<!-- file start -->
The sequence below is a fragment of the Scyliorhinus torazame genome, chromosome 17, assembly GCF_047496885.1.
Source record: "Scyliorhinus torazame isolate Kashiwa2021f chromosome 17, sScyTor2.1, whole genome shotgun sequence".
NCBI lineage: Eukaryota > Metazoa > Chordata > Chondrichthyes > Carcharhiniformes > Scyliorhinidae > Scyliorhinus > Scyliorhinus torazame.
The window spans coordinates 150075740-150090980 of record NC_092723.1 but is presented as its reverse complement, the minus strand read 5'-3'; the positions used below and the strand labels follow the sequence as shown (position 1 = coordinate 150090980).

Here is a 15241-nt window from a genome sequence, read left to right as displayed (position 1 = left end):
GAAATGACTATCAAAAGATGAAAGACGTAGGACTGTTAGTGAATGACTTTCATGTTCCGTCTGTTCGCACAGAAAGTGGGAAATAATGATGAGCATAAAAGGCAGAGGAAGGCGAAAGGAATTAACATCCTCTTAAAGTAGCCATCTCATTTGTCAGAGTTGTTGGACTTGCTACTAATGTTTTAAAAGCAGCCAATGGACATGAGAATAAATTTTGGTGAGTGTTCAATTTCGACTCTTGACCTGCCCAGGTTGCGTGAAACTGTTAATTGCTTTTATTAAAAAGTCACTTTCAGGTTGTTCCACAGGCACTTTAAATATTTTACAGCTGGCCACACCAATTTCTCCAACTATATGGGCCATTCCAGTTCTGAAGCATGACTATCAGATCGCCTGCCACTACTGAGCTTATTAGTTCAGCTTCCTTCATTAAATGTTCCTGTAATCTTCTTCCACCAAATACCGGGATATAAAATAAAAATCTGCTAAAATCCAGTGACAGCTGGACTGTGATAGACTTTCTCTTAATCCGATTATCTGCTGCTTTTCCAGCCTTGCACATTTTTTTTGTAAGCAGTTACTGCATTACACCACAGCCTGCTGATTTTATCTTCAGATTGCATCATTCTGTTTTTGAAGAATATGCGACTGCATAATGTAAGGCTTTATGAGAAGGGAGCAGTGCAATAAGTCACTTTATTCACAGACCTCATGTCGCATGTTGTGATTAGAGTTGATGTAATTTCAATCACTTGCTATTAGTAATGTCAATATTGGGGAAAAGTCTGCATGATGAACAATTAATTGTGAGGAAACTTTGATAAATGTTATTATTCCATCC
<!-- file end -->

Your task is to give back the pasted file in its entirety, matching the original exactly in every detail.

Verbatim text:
The sequence below is a fragment of the Scyliorhinus torazame genome, chromosome 17, assembly GCF_047496885.1.
Source record: "Scyliorhinus torazame isolate Kashiwa2021f chromosome 17, sScyTor2.1, whole genome shotgun sequence".
NCBI lineage: Eukaryota > Metazoa > Chordata > Chondrichthyes > Carcharhiniformes > Scyliorhinidae > Scyliorhinus > Scyliorhinus torazame.
The window spans coordinates 150075740-150090980 of record NC_092723.1 but is presented as its reverse complement, the minus strand read 5'-3'; the positions used below and the strand labels follow the sequence as shown (position 1 = coordinate 150090980).

Here is a 15241-nt window from a genome sequence, read left to right as displayed (position 1 = left end):
GAAATGACTATCAAAAGATGAAAGACGTAGGACTGTTAGTGAATGACTTTCATGTTCCGTCTGTTCGCACAGAAAGTGGGAAATAATGATGAGCATAAAAGGCAGAGGAAGGCGAAAGGAATTAACATCCTCTTAAAGTAGCCATCTCATTTGTCAGAGTTGTTGGACTTGCTACTAATGTTTTAAAAGCAGCCAATGGACATGAGAATAAATTTTGGTGAGTGTTCAATTTCGACTCTTGACCTGCCCAGGTTGCGTGAAACTGTTAATTGCTTTTATTAAAAAGTCACTTTCAGGTTGTTCCACAGGCACTTTAAATATTTTACAGCTGGCCACACCAATTTCTCCAACTATATGGGCCATTCCAGTTCTGAAGCATGACTATCAGATCGCCTGCCACTACTGAGCTTATTAGTTCAGCTTCCTTCATTAAATGTTCCTGTAATCTTCTTCCACCAAATACCGGGATATAAAATAAAAATCTGCTAAAATCCAGTGACAGCTGGACTGTGATAGACTTTCTCTTAATCCGATTATCTGCTGCTTTTCCAGCCTTGCACATTTTTTTTGTAAGCAGTTACTGCATTACACCACAGCCTGCTGATTTTATCTTCAGATTGCATCATTCTGTTTTTGAAGAATATGCGACTGCATAATGTAAGGCTTTATGAGAAGGGAGCAGTGCAATAAGTCACTTTATTCACAGACCTCATGTCGCATGTTGTGATTAGAGTTGATGTAATTTCAATCACTTGCTATTAGTAATGTCAATATTGGGGAAAAGTCTGCATGATGAACAATTAATTGTGAGGAAACTTTGATAAATGTTATTATTCCATCC